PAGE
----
Under the CSPA, Ochoa-Amaya may qualify to have his status adjusted, provided, “(1) he was a ‘child’ on the date upon which the immigrant visa became available for his parents, (2) he applied for adjustment of status within one year of availability, and (3) he ‘aged out’ while waiting for his application to be adjudicated.”  Id. at 1167.   Specifically, the CSPA contains the following formula for determining whether an alien qualifies as a child:

[A] determination of whether an alien [qualifies as a child] shall be made using (A) the age of the alien on the date on which an immigrant visa number becomes available for such alien (or, in the case of subsection (d) of this section, the date on which an immigrant visa number became available for the alien's parent), but only if the alien has sought to acquire the status of an alien lawfully admitted for permanent residence within one year of such availability;  reduced by (B) the number of days in the period during which the applicable petition described in paragraph (2) was pending.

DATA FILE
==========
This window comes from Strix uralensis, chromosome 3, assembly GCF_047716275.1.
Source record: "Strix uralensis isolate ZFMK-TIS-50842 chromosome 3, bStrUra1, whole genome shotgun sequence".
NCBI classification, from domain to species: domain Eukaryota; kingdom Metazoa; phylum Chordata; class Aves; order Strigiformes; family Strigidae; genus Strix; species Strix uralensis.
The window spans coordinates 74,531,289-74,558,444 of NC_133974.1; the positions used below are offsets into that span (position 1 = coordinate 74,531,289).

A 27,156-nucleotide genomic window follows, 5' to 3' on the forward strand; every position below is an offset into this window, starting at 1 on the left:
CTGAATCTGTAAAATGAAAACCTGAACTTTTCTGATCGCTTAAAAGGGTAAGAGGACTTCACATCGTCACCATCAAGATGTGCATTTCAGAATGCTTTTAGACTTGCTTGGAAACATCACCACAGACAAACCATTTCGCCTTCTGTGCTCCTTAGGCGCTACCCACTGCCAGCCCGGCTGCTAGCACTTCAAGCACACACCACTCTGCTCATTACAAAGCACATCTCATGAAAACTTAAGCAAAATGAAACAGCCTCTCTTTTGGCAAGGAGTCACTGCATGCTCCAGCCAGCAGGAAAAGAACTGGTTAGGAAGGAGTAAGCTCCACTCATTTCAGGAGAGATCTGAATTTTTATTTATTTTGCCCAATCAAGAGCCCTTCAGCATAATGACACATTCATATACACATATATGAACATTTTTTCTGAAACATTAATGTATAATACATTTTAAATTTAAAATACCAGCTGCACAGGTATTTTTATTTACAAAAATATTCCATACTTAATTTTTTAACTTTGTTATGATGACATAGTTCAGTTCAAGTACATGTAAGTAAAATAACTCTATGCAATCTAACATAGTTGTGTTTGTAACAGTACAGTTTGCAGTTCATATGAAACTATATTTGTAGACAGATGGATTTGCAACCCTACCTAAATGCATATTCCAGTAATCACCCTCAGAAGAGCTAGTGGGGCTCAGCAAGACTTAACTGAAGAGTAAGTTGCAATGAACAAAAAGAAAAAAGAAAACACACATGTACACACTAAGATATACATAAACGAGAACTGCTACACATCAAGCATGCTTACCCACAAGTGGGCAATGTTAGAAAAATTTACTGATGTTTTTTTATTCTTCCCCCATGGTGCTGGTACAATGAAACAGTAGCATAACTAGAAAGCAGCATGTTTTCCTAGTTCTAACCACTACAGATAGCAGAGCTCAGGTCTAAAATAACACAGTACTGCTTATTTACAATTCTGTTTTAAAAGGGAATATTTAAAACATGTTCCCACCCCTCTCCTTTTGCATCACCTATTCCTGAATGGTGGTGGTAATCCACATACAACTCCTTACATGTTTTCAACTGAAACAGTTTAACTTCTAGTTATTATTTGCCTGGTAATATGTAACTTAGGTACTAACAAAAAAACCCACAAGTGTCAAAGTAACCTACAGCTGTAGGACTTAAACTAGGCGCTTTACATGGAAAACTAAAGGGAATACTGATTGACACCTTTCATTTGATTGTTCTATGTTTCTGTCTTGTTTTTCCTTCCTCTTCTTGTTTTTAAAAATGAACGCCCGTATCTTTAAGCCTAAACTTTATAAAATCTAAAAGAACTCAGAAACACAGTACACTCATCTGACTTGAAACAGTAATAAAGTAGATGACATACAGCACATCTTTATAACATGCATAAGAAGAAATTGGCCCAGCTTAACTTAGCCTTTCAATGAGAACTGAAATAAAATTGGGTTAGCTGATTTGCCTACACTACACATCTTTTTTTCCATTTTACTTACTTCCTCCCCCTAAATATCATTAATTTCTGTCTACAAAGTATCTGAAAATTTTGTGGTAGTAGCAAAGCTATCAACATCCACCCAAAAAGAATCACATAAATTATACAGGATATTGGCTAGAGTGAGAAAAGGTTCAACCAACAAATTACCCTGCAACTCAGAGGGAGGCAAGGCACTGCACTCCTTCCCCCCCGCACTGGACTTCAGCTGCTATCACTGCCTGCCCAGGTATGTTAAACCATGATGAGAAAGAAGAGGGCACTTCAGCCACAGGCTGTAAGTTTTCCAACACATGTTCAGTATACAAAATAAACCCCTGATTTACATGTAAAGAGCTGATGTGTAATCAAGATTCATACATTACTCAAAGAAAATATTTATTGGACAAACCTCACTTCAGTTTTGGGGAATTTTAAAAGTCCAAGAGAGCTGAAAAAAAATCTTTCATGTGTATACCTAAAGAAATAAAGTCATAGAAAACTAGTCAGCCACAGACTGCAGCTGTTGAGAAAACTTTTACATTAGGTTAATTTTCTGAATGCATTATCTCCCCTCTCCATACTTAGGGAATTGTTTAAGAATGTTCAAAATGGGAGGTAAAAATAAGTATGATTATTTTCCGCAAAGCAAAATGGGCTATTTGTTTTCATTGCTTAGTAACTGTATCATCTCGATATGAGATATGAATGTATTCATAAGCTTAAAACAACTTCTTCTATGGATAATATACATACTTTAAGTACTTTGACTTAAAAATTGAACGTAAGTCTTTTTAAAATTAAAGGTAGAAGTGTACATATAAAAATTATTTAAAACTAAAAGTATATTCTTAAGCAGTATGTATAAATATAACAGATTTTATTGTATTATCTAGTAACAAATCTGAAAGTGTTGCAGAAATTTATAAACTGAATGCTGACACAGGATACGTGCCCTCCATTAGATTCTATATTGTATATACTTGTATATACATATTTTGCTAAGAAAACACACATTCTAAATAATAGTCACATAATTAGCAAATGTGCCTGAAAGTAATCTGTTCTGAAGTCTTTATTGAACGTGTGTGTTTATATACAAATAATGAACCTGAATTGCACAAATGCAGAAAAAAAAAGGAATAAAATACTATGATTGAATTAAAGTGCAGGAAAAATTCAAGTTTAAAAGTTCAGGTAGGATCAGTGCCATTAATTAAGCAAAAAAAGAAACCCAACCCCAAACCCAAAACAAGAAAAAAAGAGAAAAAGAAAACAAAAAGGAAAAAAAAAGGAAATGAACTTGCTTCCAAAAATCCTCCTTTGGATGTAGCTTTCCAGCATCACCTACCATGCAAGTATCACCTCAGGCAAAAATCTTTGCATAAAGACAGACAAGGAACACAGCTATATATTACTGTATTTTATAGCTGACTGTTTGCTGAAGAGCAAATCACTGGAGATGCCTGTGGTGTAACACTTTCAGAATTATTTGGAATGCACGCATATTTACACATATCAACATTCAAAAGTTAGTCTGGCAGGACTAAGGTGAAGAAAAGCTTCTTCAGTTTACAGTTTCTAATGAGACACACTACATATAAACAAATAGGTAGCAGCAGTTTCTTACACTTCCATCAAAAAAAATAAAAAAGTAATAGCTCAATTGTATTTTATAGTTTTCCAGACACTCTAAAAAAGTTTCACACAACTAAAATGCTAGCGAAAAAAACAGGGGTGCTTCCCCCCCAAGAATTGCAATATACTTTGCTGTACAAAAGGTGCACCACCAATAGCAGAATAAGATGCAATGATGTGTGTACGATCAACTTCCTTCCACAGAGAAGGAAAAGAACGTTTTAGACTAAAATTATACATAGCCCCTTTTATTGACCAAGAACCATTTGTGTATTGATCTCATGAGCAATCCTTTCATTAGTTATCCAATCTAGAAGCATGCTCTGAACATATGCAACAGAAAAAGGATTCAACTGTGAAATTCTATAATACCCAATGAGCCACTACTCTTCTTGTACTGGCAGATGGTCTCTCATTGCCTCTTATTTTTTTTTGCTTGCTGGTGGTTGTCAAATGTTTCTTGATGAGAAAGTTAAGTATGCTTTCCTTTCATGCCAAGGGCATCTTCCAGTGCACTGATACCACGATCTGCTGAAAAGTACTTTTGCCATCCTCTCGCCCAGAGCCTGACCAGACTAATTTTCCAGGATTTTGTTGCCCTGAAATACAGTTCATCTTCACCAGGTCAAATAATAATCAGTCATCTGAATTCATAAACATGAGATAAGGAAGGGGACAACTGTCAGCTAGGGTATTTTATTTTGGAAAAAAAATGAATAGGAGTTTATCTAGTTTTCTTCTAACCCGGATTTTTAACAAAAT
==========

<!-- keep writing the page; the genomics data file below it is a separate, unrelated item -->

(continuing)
8 U.S.C. § 1153(h)(1)(A)-(B).  The dispute in this case centers on the phrase “the period during which the applicable petition ․ was pending.”  Id. Ochoa-Amaya argues that the phrase refers to the period of time between the date the visa petition was filed with INS and the date the visa became available through the State Department.   BIA reasons instead that the proper time frame is the period between the date the visa petition was filed with INS and the date the petition was approved by INS. We agree with BIA.

Ochoa-Amaya's interpretation stems from an erroneous reading of subsection (h)(2) of 8 U.S.C. § 1153, which describes the petitions to which the formula in subsection (h)(1) applies: